Fine-scale maps effective at determining structures at risk to wildfire

The Cameron Peak Fire burned around CSU's Mountain Campus in Fall 2020. Firefighting efforts saved the structures.

Wildfires regularly encroach on the growing wildland-urban interface, where homes exist in and adjacent to the forest. In the past, it has been unclear to fire managers how reliable current mapping methods are at identifying buildings at risk of igniting during fires. Until now.

Researchers from Colorado State University and the U.S. Geological Survey have quantified how well wildland-urban interface mapping methods can capture patterns of building loss in wildfires.

The study, “Building Loss in WUI Disasters: Evaluating the Core Components of the Wildland–Urban Interface Definition,” recently published in the journal Fire analyzed the most destructive fires of the 21st century.

The research team was led by Michael Caggiano, research associate with the Colorado Forest Restoration Institute. They found that wildland-urban interface maps created from the footprints of buildings classified 97 percent of the homes that were lost in fires. This compares with 86 percent accuracy using conventional census tract methods. The analysis also found that all losses occurred within a half-mile of wildland vegetation.

“In essence, we have a road map for determining which homes and communities are at risk,” Caggiano said. “Refining estimates of the number of  homes in danger of igniting during a wildfire can help prioritize where money is spent to more effectively protect the wildland-urban interface.”

Recent wildfires no longer only affect forests, but have consumed entire towns or even spread into urban areas considered low-risk. The fall 2020 East Troublesome and Cameron Peak fires in Colorado burned hundreds of homes in wildland-urban interface areas.

Caggiano said the point based wildland-urban interface mapping framework can improve wildfire planning and preparedness at state, county and local levels.

Is your home at risk?

For their analysis, Caggiano’s team used spatial and non-spatial datasets to identify destructive wildfires between 2000 to 2018. Out of the tens of thousands of wildfires recorded during this time period, they found there were only 100 wildfires that burned more than 50 buildings each.

“The 100 most destructive wildfires were responsible for over 80 percent of all wildfire-caused  home loss,” Caggiano said.

His team’s study evaluated SILVIS wildland-urban interface maps for these fires, which were concentrated in California, Colorado, Arizona, New Mexico, and Texas. The SILVIS maps, created by scientists at the University of Wisconsin-Madison, are based on U.S. Census Bureau land cover data and are the most widely-used maps of their kind in the U.S.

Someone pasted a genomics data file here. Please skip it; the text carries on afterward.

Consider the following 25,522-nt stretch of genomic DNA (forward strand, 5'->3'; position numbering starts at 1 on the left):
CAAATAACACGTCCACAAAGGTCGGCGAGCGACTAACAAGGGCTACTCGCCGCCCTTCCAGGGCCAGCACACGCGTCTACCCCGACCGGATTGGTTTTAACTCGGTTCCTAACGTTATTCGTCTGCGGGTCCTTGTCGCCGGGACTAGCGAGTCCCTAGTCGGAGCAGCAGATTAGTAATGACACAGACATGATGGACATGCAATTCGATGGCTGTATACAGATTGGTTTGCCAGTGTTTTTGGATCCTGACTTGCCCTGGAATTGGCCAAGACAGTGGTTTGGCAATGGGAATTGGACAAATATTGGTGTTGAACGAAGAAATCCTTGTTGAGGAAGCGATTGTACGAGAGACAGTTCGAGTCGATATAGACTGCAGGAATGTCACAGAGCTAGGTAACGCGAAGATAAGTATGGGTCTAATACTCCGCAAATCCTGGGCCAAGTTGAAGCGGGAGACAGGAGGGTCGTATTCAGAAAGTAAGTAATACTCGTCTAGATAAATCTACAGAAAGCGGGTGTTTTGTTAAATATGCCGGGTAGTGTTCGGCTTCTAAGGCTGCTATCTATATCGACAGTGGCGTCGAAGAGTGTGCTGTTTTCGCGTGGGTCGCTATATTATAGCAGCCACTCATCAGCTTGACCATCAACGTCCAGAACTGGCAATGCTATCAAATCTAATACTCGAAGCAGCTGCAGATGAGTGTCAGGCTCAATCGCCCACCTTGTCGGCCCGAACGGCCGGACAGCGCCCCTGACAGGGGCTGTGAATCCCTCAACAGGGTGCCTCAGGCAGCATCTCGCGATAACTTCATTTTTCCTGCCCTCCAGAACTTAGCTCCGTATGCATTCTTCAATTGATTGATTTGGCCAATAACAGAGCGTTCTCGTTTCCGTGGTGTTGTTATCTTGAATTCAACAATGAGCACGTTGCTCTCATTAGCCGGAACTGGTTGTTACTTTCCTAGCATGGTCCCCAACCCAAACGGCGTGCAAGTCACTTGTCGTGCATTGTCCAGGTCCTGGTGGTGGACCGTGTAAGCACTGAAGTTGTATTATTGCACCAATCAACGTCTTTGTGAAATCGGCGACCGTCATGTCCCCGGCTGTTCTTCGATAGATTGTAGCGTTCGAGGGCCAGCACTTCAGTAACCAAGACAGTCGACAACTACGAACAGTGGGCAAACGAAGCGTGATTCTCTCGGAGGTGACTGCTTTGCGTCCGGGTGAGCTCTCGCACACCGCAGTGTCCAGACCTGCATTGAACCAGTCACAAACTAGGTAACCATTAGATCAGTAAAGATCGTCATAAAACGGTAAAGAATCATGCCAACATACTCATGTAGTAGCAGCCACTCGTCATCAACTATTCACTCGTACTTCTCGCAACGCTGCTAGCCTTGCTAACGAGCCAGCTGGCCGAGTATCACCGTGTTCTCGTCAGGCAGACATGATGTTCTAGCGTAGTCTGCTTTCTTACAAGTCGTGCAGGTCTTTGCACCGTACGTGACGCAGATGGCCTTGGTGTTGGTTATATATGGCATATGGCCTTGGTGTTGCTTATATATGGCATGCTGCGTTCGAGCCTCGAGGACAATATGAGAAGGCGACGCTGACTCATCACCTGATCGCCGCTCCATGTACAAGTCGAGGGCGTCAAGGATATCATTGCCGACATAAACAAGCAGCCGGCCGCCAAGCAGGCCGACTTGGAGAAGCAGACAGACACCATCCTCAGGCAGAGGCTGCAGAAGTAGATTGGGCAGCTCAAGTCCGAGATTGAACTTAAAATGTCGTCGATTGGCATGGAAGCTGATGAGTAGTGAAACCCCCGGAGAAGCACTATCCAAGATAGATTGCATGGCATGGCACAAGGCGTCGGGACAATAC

The spatial distribution and magnitude of wildland–urban interface (WUI) disasters in the conterminous United States from 2000 to 2018.

Alternatively, point-based maps use fine-scale building footprints identified from high-resolution satellite imagery which has recently become more widely available. In effect, the SILVIS wildland-urban interface maps provide a 30,000-foot view, while point-based maps show what can be seen at street-level.

While the SILVIS maps captured 86 percent of the building loss from these fires, Caggiano said they also included some buildings that weren’t at high risk. In contrast, the point-based maps enabled higher specificity and sensitivity and can be used to better identify individual at-risk buildings, and exclude buildings at low risk.

“The point-scale data represents all the buildings in that area, so we are quite certain those that are included in these maps were and are indeed at risk,” Caggiano said.

An example of the spatial datasets used in the study analysis, including fire perimeters, wildland vegetation land cover, census blocks, and building locations using the 2012 Waldo Canyon Fire in Colorado.

New wildland-urban interface buffer distance

Previous mapping efforts have identified the wildland-urban interface as areas where homes were within 1.5 miles of wildland vegetation. In this study, Caggiano’s team found that distance to be overly conservative, since 95 percent of building losses happened within 100 meters of large patches of wildland vegetation, and the remaining losses occurred within a half-mile.

Caggiano said bringing in this new conservative half-mile threshold may be appropriate for point-based wildland-urban interface maps. Doing so could help land managers focus their attention on buildings with the highest risk of ignition and result in more accurate risk assessments and efficient use of risk mitigation resources.

“The majority of loss occurred where buildings were surrounded by wildland vegetation, but we also observed building loss in more urban environments immediately adjacent to wildland vegetation, where structures likely ignited either from embers produced from nearby buring vegetation or from other buildings,” Caggiano said.

Caggiano said these mega fires creating wildland-urban interface disasters are increasingly common and that these events result in greater building losses. As Western states live within this new normal of record-breaking wildfire size and damage, more detailed maps can help communities strategize how to better protect homes.

“As we manage these forests, it’s important to understand where home loss will occur and how communities can minimize risk,” said Caggiano.